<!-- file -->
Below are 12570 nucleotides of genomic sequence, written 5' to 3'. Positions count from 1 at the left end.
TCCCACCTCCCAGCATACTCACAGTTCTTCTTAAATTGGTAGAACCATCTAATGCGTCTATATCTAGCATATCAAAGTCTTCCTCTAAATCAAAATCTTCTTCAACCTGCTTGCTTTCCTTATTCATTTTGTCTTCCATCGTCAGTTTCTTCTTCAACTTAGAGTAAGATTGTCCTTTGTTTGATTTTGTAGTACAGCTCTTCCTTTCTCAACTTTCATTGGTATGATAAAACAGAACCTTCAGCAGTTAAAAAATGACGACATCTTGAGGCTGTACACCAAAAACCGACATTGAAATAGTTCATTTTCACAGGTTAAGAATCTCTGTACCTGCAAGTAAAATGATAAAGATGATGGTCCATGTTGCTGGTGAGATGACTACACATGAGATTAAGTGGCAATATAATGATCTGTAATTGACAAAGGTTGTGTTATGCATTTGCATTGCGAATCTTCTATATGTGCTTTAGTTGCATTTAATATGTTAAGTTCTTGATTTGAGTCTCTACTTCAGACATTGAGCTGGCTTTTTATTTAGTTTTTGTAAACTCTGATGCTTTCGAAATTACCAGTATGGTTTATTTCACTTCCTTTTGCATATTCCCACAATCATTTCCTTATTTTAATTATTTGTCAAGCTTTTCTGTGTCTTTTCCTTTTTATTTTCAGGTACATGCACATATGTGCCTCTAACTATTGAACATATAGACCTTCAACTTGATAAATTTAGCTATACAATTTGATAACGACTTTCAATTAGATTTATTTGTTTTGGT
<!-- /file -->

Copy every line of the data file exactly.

Below are 12570 nucleotides of genomic sequence, written 5' to 3'. Positions count from 1 at the left end.
TCCCACCTCCCAGCATACTCACAGTTCTTCTTAAATTGGTAGAACCATCTAATGCGTCTATATCTAGCATATCAAAGTCTTCCTCTAAATCAAAATCTTCTTCAACCTGCTTGCTTTCCTTATTCATTTTGTCTTCCATCGTCAGTTTCTTCTTCAACTTAGAGTAAGATTGTCCTTTGTTTGATTTTGTAGTACAGCTCTTCCTTTCTCAACTTTCATTGGTATGATAAAACAGAACCTTCAGCAGTTAAAAAATGACGACATCTTGAGGCTGTACACCAAAAACCGACATTGAAATAGTTCATTTTCACAGGTTAAGAATCTCTGTACCTGCAAGTAAAATGATAAAGATGATGGTCCATGTTGCTGGTGAGATGACTACACATGAGATTAAGTGGCAATATAATGATCTGTAATTGACAAAGGTTGTGTTATGCATTTGCATTGCGAATCTTCTATATGTGCTTTAGTTGCATTTAATATGTTAAGTTCTTGATTTGAGTCTCTACTTCAGACATTGAGCTGGCTTTTTATTTAGTTTTTGTAAACTCTGATGCTTTCGAAATTACCAGTATGGTTTATTTCACTTCCTTTTGCATATTCCCACAATCATTTCCTTATTTTAATTATTTGTCAAGCTTTTCTGTGTCTTTTCCTTTTTATTTTCAGGTACATGCACATATGTGCCTCTAACTATTGAACATATAGACCTTCAACTTGATAAATTTAGCTATACAATTTGATAACGACTTTCAATTAGATTTATTTGTTTTGGT